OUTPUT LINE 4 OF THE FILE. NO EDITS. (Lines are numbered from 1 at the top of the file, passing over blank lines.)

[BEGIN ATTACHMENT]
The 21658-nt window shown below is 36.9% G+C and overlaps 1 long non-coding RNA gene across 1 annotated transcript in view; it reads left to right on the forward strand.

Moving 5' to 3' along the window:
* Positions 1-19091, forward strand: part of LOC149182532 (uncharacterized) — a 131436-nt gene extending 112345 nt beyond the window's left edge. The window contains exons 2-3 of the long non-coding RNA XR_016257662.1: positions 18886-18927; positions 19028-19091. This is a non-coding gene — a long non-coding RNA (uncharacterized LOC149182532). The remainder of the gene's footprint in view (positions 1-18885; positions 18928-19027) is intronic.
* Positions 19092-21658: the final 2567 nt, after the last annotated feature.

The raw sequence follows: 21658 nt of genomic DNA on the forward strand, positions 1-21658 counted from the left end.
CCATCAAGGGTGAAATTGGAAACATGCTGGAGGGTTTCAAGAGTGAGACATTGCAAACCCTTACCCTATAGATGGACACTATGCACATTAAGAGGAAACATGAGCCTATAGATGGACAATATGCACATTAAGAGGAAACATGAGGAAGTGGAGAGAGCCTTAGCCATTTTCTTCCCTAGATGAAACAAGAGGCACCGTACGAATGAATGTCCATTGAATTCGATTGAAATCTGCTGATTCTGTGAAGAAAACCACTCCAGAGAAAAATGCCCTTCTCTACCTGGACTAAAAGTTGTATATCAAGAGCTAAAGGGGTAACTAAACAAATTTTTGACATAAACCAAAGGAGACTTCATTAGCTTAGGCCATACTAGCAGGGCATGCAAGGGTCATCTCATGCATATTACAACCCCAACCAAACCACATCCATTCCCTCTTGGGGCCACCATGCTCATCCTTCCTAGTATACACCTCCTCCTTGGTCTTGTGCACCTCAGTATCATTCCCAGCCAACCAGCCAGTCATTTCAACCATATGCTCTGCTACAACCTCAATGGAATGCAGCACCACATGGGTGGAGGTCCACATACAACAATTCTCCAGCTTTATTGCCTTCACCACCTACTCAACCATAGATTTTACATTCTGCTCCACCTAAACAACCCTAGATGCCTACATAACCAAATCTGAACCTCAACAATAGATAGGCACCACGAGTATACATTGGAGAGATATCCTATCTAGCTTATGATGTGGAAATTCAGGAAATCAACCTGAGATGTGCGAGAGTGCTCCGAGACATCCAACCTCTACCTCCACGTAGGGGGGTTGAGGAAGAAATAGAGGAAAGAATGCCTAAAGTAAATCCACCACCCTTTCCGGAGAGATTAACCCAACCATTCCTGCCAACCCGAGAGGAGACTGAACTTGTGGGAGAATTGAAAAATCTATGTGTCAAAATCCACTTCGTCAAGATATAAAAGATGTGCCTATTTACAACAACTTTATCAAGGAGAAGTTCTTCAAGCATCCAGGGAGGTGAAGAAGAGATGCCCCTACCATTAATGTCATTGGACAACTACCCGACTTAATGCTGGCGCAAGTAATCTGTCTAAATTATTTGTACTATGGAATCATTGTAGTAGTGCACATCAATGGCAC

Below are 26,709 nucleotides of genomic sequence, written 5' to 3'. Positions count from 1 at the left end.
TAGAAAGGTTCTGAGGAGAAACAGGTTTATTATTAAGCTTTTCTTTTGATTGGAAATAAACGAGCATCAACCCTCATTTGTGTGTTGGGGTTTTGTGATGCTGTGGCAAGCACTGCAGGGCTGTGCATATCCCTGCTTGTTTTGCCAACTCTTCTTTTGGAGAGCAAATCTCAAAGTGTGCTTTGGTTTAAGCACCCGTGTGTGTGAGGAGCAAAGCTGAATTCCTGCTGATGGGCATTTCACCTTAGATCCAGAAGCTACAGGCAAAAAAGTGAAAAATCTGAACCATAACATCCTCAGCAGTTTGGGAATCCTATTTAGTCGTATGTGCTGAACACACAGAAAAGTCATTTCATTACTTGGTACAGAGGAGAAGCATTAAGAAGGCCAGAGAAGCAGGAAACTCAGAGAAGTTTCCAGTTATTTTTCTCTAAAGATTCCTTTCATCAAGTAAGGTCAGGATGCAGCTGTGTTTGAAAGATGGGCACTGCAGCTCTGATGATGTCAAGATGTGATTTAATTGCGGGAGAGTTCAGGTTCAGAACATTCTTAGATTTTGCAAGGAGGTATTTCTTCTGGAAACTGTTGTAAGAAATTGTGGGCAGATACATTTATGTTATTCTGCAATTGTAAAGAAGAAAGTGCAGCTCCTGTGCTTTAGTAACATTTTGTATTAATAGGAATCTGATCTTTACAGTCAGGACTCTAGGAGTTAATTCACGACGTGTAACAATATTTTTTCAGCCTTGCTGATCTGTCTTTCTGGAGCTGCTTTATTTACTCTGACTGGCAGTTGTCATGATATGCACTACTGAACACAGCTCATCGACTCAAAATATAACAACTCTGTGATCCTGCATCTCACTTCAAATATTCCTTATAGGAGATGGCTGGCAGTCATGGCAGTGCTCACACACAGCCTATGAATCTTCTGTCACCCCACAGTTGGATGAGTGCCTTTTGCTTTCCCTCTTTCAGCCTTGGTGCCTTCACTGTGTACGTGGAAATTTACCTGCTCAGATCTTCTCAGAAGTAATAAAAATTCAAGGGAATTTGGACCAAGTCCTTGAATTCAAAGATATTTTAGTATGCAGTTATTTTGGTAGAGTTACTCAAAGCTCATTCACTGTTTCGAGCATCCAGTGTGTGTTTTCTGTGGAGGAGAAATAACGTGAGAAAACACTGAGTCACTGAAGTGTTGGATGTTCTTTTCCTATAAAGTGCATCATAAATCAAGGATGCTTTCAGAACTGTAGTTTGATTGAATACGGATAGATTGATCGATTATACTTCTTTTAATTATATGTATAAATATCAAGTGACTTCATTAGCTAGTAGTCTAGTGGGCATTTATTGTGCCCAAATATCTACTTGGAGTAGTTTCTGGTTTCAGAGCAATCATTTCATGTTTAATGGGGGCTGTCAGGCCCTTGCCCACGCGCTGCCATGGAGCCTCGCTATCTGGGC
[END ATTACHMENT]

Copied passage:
* Positions 19092-21658: the final 2567 nt, after the last annotated feature.